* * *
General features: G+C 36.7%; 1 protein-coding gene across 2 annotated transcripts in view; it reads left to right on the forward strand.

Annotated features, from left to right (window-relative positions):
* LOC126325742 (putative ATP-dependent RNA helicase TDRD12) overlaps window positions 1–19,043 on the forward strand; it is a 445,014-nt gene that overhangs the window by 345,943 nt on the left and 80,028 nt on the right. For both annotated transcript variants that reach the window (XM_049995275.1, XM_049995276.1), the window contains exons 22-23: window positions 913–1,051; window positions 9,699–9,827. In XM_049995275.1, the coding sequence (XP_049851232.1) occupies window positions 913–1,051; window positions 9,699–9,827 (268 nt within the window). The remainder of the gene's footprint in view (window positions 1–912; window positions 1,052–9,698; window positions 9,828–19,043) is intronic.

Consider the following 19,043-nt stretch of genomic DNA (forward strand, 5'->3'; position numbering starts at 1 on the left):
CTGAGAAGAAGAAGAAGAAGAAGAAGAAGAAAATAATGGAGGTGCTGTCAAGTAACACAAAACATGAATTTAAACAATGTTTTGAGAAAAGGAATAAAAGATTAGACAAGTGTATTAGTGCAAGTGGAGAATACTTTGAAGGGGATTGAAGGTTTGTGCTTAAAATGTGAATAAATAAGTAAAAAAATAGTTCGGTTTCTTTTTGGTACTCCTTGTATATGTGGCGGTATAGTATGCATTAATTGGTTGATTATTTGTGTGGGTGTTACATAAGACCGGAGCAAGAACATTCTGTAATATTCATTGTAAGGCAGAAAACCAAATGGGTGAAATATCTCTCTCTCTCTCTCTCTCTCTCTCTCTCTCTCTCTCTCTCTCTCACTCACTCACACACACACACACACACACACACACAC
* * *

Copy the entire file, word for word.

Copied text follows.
General features: G+C 36.7%; 1 protein-coding gene across 2 annotated transcripts in view; it reads left to right on the forward strand.

Annotated features, from left to right (window-relative positions):
* LOC126325742 (putative ATP-dependent RNA helicase TDRD12) overlaps window positions 1–19,043 on the forward strand; it is a 445,014-nt gene that overhangs the window by 345,943 nt on the left and 80,028 nt on the right. For both annotated transcript variants that reach the window (XM_049995275.1, XM_049995276.1), the window contains exons 22-23: window positions 913–1,051; window positions 9,699–9,827. In XM_049995275.1, the coding sequence (XP_049851232.1) occupies window positions 913–1,051; window positions 9,699–9,827 (268 nt within the window). The remainder of the gene's footprint in view (window positions 1–912; window positions 1,052–9,698; window positions 9,828–19,043) is intronic.

Consider the following 19,043-nt stretch of genomic DNA (forward strand, 5'->3'; position numbering starts at 1 on the left):
CTGAGAAGAAGAAGAAGAAGAAGAAGAAGAAAATAATGGAGGTGCTGTCAAGTAACACAAAACATGAATTTAAACAATGTTTTGAGAAAAGGAATAAAAGATTAGACAAGTGTATTAGTGCAAGTGGAGAATACTTTGAAGGGGATTGAAGGTTTGTGCTTAAAATGTGAATAAATAAGTAAAAAAATAGTTCGGTTTCTTTTTGGTACTCCTTGTATATGTGGCGGTATAGTATGCATTAATTGGTTGATTATTTGTGTGGGTGTTACATAAGACCGGAGCAAGAACATTCTGTAATATTCATTGTAAGGCAGAAAACCAAATGGGTGAAATATCTCTCTCTCTCTCTCTCTCTCTCTCTCTCTCTCTCTCTCTCTCTCACTCACTCACACACACACACACACACACACACACAC